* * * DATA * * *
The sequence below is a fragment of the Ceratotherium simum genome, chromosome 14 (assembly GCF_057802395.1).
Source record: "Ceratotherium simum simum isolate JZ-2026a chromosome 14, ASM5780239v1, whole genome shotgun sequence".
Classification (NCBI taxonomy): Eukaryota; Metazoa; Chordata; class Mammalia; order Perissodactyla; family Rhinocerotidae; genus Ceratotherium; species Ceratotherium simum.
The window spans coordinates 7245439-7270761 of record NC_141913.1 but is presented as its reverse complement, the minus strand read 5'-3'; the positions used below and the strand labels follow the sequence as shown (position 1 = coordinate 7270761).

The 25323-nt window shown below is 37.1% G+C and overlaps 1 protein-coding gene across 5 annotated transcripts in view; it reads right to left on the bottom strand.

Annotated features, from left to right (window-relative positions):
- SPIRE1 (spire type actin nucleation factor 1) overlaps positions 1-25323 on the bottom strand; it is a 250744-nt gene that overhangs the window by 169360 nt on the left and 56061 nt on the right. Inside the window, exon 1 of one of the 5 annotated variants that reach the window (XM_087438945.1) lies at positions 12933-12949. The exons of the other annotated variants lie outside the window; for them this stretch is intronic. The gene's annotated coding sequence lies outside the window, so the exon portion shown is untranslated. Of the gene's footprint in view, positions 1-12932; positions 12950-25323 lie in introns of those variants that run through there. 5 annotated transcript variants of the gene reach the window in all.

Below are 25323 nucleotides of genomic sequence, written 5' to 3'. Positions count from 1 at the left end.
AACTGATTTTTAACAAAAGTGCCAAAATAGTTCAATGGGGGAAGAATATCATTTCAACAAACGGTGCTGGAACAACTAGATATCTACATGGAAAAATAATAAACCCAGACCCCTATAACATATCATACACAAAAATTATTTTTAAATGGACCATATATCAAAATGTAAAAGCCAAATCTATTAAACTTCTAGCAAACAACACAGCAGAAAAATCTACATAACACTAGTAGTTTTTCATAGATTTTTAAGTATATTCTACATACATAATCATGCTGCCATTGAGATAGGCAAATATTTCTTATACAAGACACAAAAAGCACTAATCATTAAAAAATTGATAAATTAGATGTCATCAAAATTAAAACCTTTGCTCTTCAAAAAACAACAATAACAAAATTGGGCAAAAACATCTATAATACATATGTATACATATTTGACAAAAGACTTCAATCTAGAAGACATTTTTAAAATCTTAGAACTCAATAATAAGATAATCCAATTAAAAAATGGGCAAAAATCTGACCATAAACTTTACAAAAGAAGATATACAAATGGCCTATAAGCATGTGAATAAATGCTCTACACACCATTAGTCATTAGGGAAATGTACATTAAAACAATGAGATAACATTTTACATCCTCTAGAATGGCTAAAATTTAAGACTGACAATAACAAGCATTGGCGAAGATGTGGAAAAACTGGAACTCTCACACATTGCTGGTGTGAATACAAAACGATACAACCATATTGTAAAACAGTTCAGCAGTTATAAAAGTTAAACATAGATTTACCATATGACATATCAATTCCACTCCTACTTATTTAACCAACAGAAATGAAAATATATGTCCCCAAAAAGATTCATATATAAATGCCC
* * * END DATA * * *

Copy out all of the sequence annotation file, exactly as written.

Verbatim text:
The sequence below is a fragment of the Ceratotherium simum genome, chromosome 14 (assembly GCF_057802395.1).
Source record: "Ceratotherium simum simum isolate JZ-2026a chromosome 14, ASM5780239v1, whole genome shotgun sequence".
Classification (NCBI taxonomy): Eukaryota; Metazoa; Chordata; class Mammalia; order Perissodactyla; family Rhinocerotidae; genus Ceratotherium; species Ceratotherium simum.
The window spans coordinates 7245439-7270761 of record NC_141913.1 but is presented as its reverse complement, the minus strand read 5'-3'; the positions used below and the strand labels follow the sequence as shown (position 1 = coordinate 7270761).

The 25323-nt window shown below is 37.1% G+C and overlaps 1 protein-coding gene across 5 annotated transcripts in view; it reads right to left on the bottom strand.

Annotated features, from left to right (window-relative positions):
- SPIRE1 (spire type actin nucleation factor 1) overlaps positions 1-25323 on the bottom strand; it is a 250744-nt gene that overhangs the window by 169360 nt on the left and 56061 nt on the right. Inside the window, exon 1 of one of the 5 annotated variants that reach the window (XM_087438945.1) lies at positions 12933-12949. The exons of the other annotated variants lie outside the window; for them this stretch is intronic. The gene's annotated coding sequence lies outside the window, so the exon portion shown is untranslated. Of the gene's footprint in view, positions 1-12932; positions 12950-25323 lie in introns of those variants that run through there. 5 annotated transcript variants of the gene reach the window in all.

Below are 25323 nucleotides of genomic sequence, written 5' to 3'. Positions count from 1 at the left end.
AACTGATTTTTAACAAAAGTGCCAAAATAGTTCAATGGGGGAAGAATATCATTTCAACAAACGGTGCTGGAACAACTAGATATCTACATGGAAAAATAATAAACCCAGACCCCTATAACATATCATACACAAAAATTATTTTTAAATGGACCATATATCAAAATGTAAAAGCCAAATCTATTAAACTTCTAGCAAACAACACAGCAGAAAAATCTACATAACACTAGTAGTTTTTCATAGATTTTTAAGTATATTCTACATACATAATCATGCTGCCATTGAGATAGGCAAATATTTCTTATACAAGACACAAAAAGCACTAATCATTAAAAAATTGATAAATTAGATGTCATCAAAATTAAAACCTTTGCTCTTCAAAAAACAACAATAACAAAATTGGGCAAAAACATCTATAATACATATGTATACATATTTGACAAAAGACTTCAATCTAGAAGACATTTTTAAAATCTTAGAACTCAATAATAAGATAATCCAATTAAAAAATGGGCAAAAATCTGACCATAAACTTTACAAAAGAAGATATACAAATGGCCTATAAGCATGTGAATAAATGCTCTACACACCATTAGTCATTAGGGAAATGTACATTAAAACAATGAGATAACATTTTACATCCTCTAGAATGGCTAAAATTTAAGACTGACAATAACAAGCATTGGCGAAGATGTGGAAAAACTGGAACTCTCACACATTGCTGGTGTGAATACAAAACGATACAACCATATTGTAAAACAGTTCAGCAGTTATAAAAGTTAAACATAGATTTACCATATGACATATCAATTCCACTCCTACTTATTTAACCAACAGAAATGAAAATATATGTCCCCAAAAAGATTCATATATAAATGCCC